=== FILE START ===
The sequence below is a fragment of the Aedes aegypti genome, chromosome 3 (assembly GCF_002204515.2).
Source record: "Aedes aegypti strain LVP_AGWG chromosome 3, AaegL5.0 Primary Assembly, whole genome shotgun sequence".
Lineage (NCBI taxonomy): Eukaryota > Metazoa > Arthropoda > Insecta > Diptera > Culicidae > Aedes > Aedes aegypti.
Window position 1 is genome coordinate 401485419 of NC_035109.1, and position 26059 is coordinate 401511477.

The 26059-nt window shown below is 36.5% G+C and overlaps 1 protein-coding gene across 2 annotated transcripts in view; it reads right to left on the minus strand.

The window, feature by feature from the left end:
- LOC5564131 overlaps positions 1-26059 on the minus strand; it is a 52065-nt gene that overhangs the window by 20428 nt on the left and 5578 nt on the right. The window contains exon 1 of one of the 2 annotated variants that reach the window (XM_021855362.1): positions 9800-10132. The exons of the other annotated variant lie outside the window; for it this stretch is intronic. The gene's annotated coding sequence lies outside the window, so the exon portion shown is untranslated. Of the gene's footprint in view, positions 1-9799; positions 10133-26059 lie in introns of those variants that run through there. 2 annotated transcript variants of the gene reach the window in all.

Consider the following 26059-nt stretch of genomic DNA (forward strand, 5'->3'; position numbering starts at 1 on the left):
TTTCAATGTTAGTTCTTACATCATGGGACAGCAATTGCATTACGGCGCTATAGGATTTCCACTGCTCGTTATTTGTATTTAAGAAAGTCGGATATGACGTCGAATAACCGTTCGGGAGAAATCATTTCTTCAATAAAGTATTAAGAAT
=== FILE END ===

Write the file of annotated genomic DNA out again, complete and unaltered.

The sequence below is a fragment of the Aedes aegypti genome, chromosome 3 (assembly GCF_002204515.2).
Source record: "Aedes aegypti strain LVP_AGWG chromosome 3, AaegL5.0 Primary Assembly, whole genome shotgun sequence".
Lineage (NCBI taxonomy): Eukaryota > Metazoa > Arthropoda > Insecta > Diptera > Culicidae > Aedes > Aedes aegypti.
Window position 1 is genome coordinate 401485419 of NC_035109.1, and position 26059 is coordinate 401511477.

The 26059-nt window shown below is 36.5% G+C and overlaps 1 protein-coding gene across 2 annotated transcripts in view; it reads right to left on the minus strand.

The window, feature by feature from the left end:
- LOC5564131 overlaps positions 1-26059 on the minus strand; it is a 52065-nt gene that overhangs the window by 20428 nt on the left and 5578 nt on the right. The window contains exon 1 of one of the 2 annotated variants that reach the window (XM_021855362.1): positions 9800-10132. The exons of the other annotated variant lie outside the window; for it this stretch is intronic. The gene's annotated coding sequence lies outside the window, so the exon portion shown is untranslated. Of the gene's footprint in view, positions 1-9799; positions 10133-26059 lie in introns of those variants that run through there. 2 annotated transcript variants of the gene reach the window in all.

Consider the following 26059-nt stretch of genomic DNA (forward strand, 5'->3'; position numbering starts at 1 on the left):
TTTCAATGTTAGTTCTTACATCATGGGACAGCAATTGCATTACGGCGCTATAGGATTTCCACTGCTCGTTATTTGTATTTAAGAAAGTCGGATATGACGTCGAATAACCGTTCGGGAGAAATCATTTCTTCAATAAAGTATTAAGAAT